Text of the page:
Approaches to creating great-looking decks
Inlays always need a lot of blocking between the joists for support. But it’s easy for even a seasoned deck builder to underestimate how much time and work it will take to install it — and then lose his shirt on the job. Unfortunately, a design can look simple on paper and still require a week to install the blocking for it.
Most decking products allow a maximum overhang of just 3 inches beyond a support member, so generally speaking, designs that have more board ends require more blocking. I once inlaid a compass rose that was so intricate that rather than use blocking, I inset a sheet of 3/4-inch pressure-treated plywood flush with the top of the joists.
A word of caution: Install blocking vertically, even though it may be tempting to install it on the flat because it’s easier. You’re using it in the first place because the decking doesn’t span the joist bay and needs support. Imagine a 300-pound visitor stepping on that blocking — do you want it vertical, as it’s strongest, or on the flat, as it’s most convenient for you?
If you’re new to inlaid designs, start with something simple and figure on the possibility that the project may end up being an “ego deck.” I’ve done a couple of ego decks myself; I love to brag about them and show them off — but I didn’t make a profit on them because I failed to anticipate just how much time they would take.
Let’s take a look at a very simple design, a square of a contrasting color set into a deck at a 45-degree angle to the main decking (Figure 1). While this would have been easy enough to draw on paper or to lay out in place, I designed it on a computer using DeckTools (DeckTools Software; 877/276-0762, decktools.com).
I played with the dimensions until they looked good to my eye, then I fine-tuned them to work with full-width deck boards.
The decking crossed the joists at 45 degrees, so spacing the joists 16 inches on center would have overspanned the deck boards under the pattern. To remedy this, I spaced the joists 12 inches on center, in addition to installing 32 pieces of blocking. Adding a border around the square didn’t require any more blocking and greatly enhanced the look by picture-framing the design.
When you introduce curved pieces to the design, the complexity of the work increases tenfold. For more complex designs, I find SoftPlan (SoftPlan Systems; 800/248-0164, softplan.com) is easier to use. In the project I describe next, the inlay consisted of several curving pieces. Using a computer drafting system was very helpful, as it provided the radii of the curves as well as the location on the framing of the centerpoints of the radii.
Behold one of my own ego decks (Figure 2). The main body of the deck is Fiberon Tropics Jatoba (800/573-8841, fiberondecking.com). To create the inlay, I “wove” three pieces of Fiberon Tropics Cypress decking around one piece of Tropics Mahogany and made the pieces of Cypress curve off in different directions, like reeds growing in a lake. The pattern bridges two levels of the deck and provides a visual link between the spaces.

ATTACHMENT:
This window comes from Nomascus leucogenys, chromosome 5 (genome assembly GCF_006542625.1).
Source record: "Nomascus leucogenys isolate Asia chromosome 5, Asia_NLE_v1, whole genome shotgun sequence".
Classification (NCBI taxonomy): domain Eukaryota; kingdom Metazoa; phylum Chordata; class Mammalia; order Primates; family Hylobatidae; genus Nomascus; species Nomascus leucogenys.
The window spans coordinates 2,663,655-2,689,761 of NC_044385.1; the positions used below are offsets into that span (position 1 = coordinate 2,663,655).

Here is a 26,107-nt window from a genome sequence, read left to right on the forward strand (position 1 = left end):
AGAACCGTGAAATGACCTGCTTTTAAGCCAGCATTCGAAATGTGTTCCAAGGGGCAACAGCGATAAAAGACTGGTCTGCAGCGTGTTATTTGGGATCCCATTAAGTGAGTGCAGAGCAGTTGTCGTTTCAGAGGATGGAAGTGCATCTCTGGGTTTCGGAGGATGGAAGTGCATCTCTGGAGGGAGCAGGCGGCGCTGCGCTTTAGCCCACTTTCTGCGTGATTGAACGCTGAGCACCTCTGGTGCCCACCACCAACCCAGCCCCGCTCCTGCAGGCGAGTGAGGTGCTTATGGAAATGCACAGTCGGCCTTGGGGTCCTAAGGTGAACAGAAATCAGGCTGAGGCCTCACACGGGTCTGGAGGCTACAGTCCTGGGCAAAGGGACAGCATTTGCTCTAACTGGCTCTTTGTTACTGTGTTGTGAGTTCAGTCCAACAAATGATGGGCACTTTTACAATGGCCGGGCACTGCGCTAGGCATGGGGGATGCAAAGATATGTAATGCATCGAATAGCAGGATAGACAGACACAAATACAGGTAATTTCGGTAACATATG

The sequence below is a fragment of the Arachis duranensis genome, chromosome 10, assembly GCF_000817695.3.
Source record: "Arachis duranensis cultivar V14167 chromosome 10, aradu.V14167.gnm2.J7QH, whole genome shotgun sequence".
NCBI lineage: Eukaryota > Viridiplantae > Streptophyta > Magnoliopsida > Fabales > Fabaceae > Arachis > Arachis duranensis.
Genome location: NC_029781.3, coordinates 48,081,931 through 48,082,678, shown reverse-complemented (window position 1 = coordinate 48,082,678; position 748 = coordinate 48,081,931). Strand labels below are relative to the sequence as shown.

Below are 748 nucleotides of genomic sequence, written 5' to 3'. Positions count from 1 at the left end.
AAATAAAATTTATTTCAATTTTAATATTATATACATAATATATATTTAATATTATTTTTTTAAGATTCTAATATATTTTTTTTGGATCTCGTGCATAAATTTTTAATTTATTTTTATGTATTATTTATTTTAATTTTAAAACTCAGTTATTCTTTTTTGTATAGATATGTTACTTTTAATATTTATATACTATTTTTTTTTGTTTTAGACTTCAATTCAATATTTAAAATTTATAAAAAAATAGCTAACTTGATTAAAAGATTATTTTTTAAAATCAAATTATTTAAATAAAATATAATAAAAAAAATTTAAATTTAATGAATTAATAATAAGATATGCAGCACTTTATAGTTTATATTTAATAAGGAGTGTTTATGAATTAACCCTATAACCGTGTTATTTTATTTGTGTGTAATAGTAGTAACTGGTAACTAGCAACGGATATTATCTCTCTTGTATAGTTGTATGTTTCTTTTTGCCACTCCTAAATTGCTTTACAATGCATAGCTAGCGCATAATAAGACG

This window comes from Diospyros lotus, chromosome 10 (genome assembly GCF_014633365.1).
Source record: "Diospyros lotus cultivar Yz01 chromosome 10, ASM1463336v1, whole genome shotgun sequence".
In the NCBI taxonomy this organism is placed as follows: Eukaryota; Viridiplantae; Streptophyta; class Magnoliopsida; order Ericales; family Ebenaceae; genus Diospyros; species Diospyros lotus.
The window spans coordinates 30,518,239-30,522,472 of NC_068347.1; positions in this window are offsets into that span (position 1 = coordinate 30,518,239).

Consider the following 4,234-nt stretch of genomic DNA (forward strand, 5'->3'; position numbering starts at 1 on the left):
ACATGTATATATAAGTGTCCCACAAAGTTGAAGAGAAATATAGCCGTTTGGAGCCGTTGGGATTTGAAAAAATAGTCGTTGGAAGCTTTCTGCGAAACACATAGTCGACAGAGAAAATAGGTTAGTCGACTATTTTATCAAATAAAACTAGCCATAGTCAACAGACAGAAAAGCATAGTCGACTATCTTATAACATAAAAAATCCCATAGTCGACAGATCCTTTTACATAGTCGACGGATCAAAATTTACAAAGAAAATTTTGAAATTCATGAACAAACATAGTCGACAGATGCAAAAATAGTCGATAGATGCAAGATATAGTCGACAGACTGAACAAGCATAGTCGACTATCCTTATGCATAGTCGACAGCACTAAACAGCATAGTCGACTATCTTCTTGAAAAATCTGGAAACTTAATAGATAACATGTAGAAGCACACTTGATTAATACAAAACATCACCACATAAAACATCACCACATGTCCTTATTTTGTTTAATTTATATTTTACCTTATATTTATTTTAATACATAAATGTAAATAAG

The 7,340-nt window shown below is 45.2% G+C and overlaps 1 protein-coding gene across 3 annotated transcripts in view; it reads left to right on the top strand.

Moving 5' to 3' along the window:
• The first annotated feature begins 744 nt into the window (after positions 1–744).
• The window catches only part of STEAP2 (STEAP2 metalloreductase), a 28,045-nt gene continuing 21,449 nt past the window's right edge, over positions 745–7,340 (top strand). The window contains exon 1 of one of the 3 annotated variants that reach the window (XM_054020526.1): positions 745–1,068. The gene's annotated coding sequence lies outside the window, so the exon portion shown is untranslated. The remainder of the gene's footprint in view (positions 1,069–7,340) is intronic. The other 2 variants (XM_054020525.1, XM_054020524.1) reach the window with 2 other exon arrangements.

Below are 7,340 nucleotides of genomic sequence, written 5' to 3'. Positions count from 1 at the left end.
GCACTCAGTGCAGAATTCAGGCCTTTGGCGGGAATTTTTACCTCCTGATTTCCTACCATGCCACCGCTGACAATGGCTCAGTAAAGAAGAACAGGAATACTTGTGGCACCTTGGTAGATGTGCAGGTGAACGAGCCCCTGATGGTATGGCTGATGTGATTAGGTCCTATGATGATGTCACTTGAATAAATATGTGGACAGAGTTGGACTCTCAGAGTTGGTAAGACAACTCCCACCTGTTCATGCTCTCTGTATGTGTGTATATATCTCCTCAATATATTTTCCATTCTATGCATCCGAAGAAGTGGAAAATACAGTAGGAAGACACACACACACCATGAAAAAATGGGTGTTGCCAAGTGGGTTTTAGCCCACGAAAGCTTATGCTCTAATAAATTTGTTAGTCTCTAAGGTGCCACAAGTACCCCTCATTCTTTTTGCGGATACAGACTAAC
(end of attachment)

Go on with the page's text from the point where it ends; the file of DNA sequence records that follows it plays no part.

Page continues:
The design seemed simple enough. From the computer drawing, I knew that on the upper deck, the vast majority of the inlay would sit over 3 joist bays (spaced at 12 inches on center). Blocking it would take 69 pieces, all square cut (Figure 3). On the lower deck the blocking would be more complicated, as each piece of the pattern heads out in a different direction.
For each curved piece of decking, I estimated 60 pieces of blocking would need to be cut, all at different angles and sometimes with different angles on each end.
Cutting and Bending
For this design, I needed to bend 10 deck boards. I did this by first making a plywood platform off to the side of the deck, to which I screwed jigs of two-by material cut to form the appropriate radii (Figure 4). Then I used the Heatcon (800/556-1990, heatcon.com) bending system to heat each board to 240°F, which takes about 45 minutes. In the meantime, I worked on the main decking. Once a board reached the correct temperature, I bent it along the jig, where it was allowed to cool. (For more on bending decking, see Tool Kit,May/June 2007; free at deckmagazine.com.)
I ran the main field decking first, lapping it into the area of the inlay. Using the bent decking as a pattern, I traced the curves onto the main decking using a carpenter pencil held 90 degrees to the edge of the bent board. The thickness of the pencil created the perfect gap between the curved pieces and the main decking.
Next, I cut to the lines with a circular saw and a regular framing blade. It became more complicated as we began “weaving” the pieces in and out and around the center mahogany piece. I had to keep track of which piece went “over” which — fun, but tricky. Stainless steel trim-head screws secure the boards.
Once the main curved pieces were installed, I needed to fill in the remaining holes with Tropics Jatoba decking. I didn’t anticipate how difficult that would be. Each piece needed to be traced from the bottom, which required one person on top to hold the board, and one person underneath the deck to trace (Figure 5). Often, the joists or the blocking got in the way of the line. Then for the lower deck, I decided that what had looked good on paper did not look right in practice. Fixing the error required new blocking underneath the deck — a much more difficult task now that the decking was in place.
In the end, the client loved it, and I do too. Although I failed to make a profit that time, I figure it was a learning experience, and I will not repeat the same mistakes again. I also now have photos that I can show to prospective clients, because, yes, I feel confident that I can bid any design, anticipate the extra labor involved — and still keep my shirt.
Kim Katwijk builds decks in Olympia, Wash., and is a contributing editor of Professional Deck Builder. Linda, his wife, is his co-writer.